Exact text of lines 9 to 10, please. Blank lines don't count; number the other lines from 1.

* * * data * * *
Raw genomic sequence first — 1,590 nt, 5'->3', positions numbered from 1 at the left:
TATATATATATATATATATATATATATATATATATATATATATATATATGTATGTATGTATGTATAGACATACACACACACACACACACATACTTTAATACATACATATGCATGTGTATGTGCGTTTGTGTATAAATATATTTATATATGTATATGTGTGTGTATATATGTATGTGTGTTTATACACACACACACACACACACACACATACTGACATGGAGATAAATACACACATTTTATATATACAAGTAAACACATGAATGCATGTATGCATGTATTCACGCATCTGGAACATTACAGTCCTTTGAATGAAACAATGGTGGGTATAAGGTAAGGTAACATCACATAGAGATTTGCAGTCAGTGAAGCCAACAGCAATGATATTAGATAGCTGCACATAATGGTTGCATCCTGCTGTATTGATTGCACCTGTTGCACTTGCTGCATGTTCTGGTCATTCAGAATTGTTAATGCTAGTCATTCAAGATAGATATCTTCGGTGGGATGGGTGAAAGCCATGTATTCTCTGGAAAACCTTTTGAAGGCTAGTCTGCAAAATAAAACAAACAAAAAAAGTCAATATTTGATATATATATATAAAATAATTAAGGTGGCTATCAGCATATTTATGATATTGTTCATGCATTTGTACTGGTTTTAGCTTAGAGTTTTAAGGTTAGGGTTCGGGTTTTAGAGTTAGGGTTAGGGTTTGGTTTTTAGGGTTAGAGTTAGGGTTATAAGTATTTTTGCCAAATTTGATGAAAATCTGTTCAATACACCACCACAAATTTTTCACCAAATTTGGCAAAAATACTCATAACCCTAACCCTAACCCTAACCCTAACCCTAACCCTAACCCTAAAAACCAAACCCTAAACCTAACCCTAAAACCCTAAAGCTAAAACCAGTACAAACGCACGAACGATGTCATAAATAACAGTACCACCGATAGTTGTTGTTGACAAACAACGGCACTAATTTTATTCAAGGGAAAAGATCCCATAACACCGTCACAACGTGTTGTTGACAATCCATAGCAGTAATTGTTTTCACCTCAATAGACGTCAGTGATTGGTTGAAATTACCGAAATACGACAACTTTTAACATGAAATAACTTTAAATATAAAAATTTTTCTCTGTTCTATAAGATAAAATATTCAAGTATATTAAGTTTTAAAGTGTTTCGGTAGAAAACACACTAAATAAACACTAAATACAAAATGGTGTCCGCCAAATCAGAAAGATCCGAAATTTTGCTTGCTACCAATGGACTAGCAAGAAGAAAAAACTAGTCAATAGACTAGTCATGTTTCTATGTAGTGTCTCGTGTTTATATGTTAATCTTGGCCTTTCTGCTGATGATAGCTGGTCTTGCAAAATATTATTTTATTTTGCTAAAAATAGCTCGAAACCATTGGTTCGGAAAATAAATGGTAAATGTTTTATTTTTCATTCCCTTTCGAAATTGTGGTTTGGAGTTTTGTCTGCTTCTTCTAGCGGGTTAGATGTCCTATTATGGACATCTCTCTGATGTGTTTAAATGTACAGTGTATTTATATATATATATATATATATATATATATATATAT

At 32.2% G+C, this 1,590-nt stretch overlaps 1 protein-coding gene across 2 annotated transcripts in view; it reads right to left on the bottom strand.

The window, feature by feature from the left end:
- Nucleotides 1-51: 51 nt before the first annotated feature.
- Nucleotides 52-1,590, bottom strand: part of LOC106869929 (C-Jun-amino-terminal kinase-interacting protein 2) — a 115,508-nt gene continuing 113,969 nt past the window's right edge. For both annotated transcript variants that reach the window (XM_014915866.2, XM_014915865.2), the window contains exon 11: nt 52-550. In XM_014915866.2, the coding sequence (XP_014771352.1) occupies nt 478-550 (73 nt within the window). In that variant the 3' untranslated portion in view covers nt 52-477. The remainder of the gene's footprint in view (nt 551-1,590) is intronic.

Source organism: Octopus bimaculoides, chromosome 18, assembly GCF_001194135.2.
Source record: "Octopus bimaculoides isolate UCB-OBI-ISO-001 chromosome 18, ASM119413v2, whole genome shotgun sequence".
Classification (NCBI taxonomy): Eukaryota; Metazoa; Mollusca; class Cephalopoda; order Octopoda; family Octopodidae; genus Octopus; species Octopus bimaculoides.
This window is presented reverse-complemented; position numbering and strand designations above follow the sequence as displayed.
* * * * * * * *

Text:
Classification (NCBI taxonomy): Eukaryota; Metazoa; Mollusca; class Cephalopoda; order Octopoda; family Octopodidae; genus Octopus; species Octopus bimaculoides.
This window is presented reverse-complemented; position numbering and strand designations above follow the sequence as displayed.